[Brian Williams] If you force Democratic societies on countries, it can create a backlash. Al Quaeda is a backlash to a kind of Westernization in Saudi Arabia.

[Public] Do you think you would require a military presence?

[Brian Williams]

A military presence should absolutely be avoided. Maybe at the beginning you would have unarmed assistants, monitors, to participate in these study committees with the native members. You want blue helmets, not soldiers and guns.

[Public] I think this should work, but there could still be insurgencies.

[Daryl Champion] This is where the phased implementation is so important. We´re talking about like a 10 year timeframe.

[Brian Williams] Look at the USSR, Chechnya, etc. dictatorships are all over. There is no rosy picture of democracy there. Putin is rolling it back. Only two former USSR countries still are beacons of hope.

Posted by: AtochaWorkshop6 at March 11, 2005 06:01 PM


[Public] During the phasing in of democracy...?

[Brian Williams] The present governments would be there.

Posted by: AtochaWorkshop6 at March 11, 2005 06:03 PM


[Public] Who sits on the committees?? And Saudi Arabia and not Southeast Asia? We do this for the whole world, or just from Saudi Arabia?

[Brian Williams] We´re talking about Saudi Arabia, but it could be applicable to other parts of the world as well. And who sits on the committee: representatives from all beliefs in the society.

Posted by: AtochaWorkshop6 at March 11, 2005 06:08 PM


Conclusions:

2 Policy Suggestions:

1.) To create study committees to assess the application and phased implementation of democracy on a case-by-case basis in the Middle East, including Saudi Arabia. The committees would be under the auspices of the UN, and would include government and non-government representatives, dissidents, and relevant foreign experts. The goal of the committee would be to create a culturally sensitive interpretation of Democracy that reflects the cultural realities on the ground in each country of the region. The committee would look at the consequences both of introducing, and of not introducing Democracy. Governments could thereby be made aware of what they have to gain and what they have to lose by political development and reform. A system of rewards and sanctions would be created for adhering to a timetable for phased-in implementation, and to avoid potential intimidation of the committee members by the existing governments. The timetable being considered could extend to ten years or more, and would be negotiated in the process of deliberation by the committee.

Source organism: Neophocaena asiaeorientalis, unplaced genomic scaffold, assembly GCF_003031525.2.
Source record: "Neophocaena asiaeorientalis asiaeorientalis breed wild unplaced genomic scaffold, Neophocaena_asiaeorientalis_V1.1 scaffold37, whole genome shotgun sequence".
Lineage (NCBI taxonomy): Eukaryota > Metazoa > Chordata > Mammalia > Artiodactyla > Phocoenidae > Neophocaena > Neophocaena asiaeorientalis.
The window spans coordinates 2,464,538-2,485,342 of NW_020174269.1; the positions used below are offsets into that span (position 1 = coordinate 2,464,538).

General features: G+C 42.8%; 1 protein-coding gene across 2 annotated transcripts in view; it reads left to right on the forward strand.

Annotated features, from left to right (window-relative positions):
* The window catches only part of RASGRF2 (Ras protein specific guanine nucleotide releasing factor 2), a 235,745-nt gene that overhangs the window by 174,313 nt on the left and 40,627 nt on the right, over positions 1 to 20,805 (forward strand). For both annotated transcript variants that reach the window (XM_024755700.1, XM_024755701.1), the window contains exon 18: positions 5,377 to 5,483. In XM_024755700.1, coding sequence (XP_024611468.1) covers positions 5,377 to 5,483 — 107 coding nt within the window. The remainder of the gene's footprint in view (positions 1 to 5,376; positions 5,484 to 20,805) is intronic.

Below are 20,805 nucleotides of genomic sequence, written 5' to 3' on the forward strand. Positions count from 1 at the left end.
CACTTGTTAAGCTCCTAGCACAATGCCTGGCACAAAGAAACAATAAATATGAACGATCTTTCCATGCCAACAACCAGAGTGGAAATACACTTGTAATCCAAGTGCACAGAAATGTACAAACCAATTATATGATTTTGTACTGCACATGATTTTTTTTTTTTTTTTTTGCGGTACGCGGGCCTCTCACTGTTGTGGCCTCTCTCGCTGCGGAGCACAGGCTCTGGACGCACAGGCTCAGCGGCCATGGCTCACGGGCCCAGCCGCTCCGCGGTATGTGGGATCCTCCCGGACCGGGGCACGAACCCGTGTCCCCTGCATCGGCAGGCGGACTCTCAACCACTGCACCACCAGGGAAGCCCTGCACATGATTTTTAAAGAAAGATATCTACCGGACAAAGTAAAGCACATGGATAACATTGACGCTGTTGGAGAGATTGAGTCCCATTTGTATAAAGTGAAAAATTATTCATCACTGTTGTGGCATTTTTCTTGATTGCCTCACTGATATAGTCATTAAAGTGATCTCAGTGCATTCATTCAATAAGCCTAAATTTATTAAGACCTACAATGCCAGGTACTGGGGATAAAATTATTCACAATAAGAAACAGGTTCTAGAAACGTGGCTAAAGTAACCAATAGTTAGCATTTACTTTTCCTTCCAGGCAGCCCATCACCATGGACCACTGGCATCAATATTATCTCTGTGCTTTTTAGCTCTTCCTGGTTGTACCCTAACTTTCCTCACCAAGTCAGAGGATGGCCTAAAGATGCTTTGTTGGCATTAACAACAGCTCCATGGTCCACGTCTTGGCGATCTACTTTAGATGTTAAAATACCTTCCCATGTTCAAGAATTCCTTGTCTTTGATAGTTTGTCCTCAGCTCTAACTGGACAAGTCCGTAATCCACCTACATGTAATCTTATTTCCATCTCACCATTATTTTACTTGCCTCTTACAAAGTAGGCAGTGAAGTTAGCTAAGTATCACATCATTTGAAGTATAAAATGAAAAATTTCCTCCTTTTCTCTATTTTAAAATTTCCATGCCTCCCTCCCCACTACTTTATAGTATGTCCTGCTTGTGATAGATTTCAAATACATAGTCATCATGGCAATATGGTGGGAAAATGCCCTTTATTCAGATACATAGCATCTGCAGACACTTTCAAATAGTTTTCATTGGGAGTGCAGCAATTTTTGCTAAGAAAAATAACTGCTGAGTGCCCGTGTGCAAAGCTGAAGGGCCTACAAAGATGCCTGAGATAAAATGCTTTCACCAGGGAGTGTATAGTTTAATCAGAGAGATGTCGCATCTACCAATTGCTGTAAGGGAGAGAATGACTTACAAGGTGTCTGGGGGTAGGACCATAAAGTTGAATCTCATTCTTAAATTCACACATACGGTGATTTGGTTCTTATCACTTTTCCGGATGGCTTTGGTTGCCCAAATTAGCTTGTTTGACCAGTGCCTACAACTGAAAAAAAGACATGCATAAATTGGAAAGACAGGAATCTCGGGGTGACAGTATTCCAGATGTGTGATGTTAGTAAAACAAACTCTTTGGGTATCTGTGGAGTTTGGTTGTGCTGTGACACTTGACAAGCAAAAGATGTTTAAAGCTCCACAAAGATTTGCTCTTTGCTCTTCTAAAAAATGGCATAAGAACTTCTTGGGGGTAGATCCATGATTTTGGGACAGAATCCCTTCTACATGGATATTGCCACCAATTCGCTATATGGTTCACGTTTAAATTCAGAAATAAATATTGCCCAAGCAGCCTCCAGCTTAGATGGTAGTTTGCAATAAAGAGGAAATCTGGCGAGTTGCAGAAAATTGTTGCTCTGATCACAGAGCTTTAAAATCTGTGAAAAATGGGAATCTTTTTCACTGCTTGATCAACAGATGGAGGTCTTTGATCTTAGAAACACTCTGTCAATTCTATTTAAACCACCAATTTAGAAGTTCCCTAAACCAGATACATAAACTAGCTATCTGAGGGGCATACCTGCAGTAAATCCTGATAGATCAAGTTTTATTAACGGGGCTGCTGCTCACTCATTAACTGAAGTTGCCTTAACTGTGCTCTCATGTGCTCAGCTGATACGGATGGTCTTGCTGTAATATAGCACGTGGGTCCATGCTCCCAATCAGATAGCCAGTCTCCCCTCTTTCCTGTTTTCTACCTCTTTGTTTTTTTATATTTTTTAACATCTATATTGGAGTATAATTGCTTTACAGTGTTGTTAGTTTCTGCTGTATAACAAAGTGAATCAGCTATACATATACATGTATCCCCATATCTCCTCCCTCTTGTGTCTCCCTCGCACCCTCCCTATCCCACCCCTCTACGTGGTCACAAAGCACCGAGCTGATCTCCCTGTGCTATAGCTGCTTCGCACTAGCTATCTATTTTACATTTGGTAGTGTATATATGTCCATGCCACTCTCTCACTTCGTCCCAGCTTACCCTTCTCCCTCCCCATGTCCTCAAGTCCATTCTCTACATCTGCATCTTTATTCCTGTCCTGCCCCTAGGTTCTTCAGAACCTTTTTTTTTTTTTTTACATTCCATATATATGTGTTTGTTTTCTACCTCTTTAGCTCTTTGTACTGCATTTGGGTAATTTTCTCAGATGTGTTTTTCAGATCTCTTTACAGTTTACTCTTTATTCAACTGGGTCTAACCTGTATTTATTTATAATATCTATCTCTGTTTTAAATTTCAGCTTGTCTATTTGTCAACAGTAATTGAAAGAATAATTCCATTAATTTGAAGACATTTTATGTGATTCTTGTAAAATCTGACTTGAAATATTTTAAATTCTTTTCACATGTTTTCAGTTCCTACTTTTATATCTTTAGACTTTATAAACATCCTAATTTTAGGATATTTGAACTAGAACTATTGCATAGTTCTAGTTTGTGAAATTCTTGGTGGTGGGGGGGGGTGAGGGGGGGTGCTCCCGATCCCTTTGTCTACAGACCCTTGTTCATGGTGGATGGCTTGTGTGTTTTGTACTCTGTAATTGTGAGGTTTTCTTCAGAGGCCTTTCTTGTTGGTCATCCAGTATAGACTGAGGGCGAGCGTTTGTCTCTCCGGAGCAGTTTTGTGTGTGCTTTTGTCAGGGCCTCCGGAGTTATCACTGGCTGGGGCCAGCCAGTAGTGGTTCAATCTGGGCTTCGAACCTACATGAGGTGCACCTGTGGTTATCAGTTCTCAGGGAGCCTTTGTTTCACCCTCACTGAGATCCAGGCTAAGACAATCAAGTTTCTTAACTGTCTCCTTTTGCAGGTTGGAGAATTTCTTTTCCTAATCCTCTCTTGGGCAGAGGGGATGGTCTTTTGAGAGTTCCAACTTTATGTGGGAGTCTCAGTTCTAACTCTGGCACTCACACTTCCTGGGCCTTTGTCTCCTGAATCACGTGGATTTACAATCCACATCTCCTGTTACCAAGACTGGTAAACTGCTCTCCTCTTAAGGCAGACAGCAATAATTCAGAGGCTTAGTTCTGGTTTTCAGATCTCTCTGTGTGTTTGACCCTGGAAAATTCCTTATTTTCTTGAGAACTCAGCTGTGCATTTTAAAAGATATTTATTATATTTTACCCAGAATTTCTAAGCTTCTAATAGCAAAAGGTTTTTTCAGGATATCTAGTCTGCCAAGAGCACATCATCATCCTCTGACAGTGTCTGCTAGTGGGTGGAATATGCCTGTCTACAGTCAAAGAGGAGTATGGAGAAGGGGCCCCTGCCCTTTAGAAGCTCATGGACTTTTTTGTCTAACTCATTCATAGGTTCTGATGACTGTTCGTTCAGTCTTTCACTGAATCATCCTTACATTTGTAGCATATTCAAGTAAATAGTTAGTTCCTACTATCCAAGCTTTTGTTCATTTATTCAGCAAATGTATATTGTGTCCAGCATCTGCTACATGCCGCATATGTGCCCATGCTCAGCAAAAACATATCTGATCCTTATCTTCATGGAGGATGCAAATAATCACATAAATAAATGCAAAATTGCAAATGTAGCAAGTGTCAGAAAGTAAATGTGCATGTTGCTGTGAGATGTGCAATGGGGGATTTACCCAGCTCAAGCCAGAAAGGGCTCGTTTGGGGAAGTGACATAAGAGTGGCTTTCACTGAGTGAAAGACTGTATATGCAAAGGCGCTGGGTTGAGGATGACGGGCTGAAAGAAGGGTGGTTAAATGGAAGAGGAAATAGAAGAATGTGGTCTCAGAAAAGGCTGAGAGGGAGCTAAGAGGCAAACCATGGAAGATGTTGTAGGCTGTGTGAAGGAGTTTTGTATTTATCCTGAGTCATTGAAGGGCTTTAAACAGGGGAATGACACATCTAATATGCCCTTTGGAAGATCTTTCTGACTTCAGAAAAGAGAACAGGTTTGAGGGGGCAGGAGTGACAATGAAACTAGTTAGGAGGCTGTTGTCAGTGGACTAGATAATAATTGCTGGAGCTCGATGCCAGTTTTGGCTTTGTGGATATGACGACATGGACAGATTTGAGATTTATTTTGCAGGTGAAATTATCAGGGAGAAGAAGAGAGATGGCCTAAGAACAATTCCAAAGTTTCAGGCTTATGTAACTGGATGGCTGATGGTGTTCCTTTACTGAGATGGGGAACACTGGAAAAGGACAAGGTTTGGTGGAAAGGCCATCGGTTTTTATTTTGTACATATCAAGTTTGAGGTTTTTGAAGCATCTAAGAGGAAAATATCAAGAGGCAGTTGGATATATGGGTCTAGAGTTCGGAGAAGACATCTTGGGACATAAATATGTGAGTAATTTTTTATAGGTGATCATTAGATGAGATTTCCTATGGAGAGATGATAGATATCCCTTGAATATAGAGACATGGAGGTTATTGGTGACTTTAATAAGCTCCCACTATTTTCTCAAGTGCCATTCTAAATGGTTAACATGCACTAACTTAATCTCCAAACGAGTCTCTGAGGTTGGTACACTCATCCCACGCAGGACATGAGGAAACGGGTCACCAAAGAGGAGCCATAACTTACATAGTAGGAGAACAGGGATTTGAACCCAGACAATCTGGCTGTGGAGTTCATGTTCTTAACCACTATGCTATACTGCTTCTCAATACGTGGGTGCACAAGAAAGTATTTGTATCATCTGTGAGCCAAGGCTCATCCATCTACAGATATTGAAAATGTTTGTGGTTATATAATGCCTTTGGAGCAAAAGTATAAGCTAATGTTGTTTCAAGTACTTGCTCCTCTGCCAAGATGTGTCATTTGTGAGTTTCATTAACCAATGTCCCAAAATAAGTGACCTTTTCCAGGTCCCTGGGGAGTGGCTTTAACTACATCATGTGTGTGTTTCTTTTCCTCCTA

[Brian Williams]
[Daryl Champion]

2.)Make an amendment: Anyone has the right to hold their government accountable in free and fair elections.

[Declan Ganley]

3.) To create a fund, using a special fuel tax, that would invest in research into alternative fuels. This would bring into public awareness the fact that there is a need for these new sources of energy, and since they are paying for it through this tax, they would be able to see what results were achieved.

4.) Create a system whereby Saudi Arabia is given a set of objectives, and the completion of these objectives would be linked to carrot/stick consequences. This procedure would be similar to the requirements EU candidates have. The "stick" would be Western refusal to buy Saudi oil.

Posted by: AtochaWorkshop6 at March 11, 2005 06:40 PM


Posted by: flower [TypeKey Profile Page] at January 23, 2006 12:12 PM